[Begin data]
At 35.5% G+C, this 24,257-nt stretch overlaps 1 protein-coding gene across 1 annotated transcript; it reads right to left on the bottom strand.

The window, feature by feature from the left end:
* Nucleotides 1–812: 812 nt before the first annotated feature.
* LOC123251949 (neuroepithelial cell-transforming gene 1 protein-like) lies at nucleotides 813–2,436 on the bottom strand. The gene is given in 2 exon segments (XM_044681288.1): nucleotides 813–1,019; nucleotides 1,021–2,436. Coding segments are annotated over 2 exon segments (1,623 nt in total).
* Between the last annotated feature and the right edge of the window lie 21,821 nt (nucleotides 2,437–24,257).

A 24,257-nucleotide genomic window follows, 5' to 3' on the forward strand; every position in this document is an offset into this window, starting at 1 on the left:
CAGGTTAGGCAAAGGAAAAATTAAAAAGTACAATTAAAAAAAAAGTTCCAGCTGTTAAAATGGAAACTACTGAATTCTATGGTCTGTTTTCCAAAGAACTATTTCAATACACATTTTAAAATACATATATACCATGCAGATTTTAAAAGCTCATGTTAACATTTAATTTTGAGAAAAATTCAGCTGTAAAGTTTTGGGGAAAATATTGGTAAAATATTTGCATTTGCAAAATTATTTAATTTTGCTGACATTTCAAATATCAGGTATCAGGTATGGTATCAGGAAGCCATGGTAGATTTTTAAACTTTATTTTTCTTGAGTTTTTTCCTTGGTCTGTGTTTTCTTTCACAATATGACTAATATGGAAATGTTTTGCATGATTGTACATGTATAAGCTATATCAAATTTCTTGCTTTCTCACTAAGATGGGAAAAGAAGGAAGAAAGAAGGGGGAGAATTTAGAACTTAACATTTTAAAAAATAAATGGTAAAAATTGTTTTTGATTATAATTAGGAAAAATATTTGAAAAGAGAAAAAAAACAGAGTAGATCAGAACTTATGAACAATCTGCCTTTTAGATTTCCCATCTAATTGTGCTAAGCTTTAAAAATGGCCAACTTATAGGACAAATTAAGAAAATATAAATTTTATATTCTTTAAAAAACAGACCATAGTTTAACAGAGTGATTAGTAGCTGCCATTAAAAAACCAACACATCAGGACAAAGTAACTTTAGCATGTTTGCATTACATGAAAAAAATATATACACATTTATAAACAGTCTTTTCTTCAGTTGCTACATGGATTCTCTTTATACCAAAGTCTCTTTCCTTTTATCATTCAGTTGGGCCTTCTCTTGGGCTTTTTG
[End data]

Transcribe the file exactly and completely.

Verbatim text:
At 35.5% G+C, this 24,257-nt stretch overlaps 1 protein-coding gene across 1 annotated transcript; it reads right to left on the bottom strand.

The window, feature by feature from the left end:
* Nucleotides 1–812: 812 nt before the first annotated feature.
* LOC123251949 (neuroepithelial cell-transforming gene 1 protein-like) lies at nucleotides 813–2,436 on the bottom strand. The gene is given in 2 exon segments (XM_044681288.1): nucleotides 813–1,019; nucleotides 1,021–2,436. Coding segments are annotated over 2 exon segments (1,623 nt in total).
* Between the last annotated feature and the right edge of the window lie 21,821 nt (nucleotides 2,437–24,257).

A 24,257-nucleotide genomic window follows, 5' to 3' on the forward strand; every position in this document is an offset into this window, starting at 1 on the left:
CAGGTTAGGCAAAGGAAAAATTAAAAAGTACAATTAAAAAAAAAGTTCCAGCTGTTAAAATGGAAACTACTGAATTCTATGGTCTGTTTTCCAAAGAACTATTTCAATACACATTTTAAAATACATATATACCATGCAGATTTTAAAAGCTCATGTTAACATTTAATTTTGAGAAAAATTCAGCTGTAAAGTTTTGGGGAAAATATTGGTAAAATATTTGCATTTGCAAAATTATTTAATTTTGCTGACATTTCAAATATCAGGTATCAGGTATGGTATCAGGAAGCCATGGTAGATTTTTAAACTTTATTTTTCTTGAGTTTTTTCCTTGGTCTGTGTTTTCTTTCACAATATGACTAATATGGAAATGTTTTGCATGATTGTACATGTATAAGCTATATCAAATTTCTTGCTTTCTCACTAAGATGGGAAAAGAAGGAAGAAAGAAGGGGGAGAATTTAGAACTTAACATTTTAAAAAATAAATGGTAAAAATTGTTTTTGATTATAATTAGGAAAAATATTTGAAAAGAGAAAAAAAACAGAGTAGATCAGAACTTATGAACAATCTGCCTTTTAGATTTCCCATCTAATTGTGCTAAGCTTTAAAAATGGCCAACTTATAGGACAAATTAAGAAAATATAAATTTTATATTCTTTAAAAAACAGACCATAGTTTAACAGAGTGATTAGTAGCTGCCATTAAAAAACCAACACATCAGGACAAAGTAACTTTAGCATGTTTGCATTACATGAAAAAAATATATACACATTTATAAACAGTCTTTTCTTCAGTTGCTACATGGATTCTCTTTATACCAAAGTCTCTTTCCTTTTATCATTCAGTTGGGCCTTCTCTTGGGCTTTTTG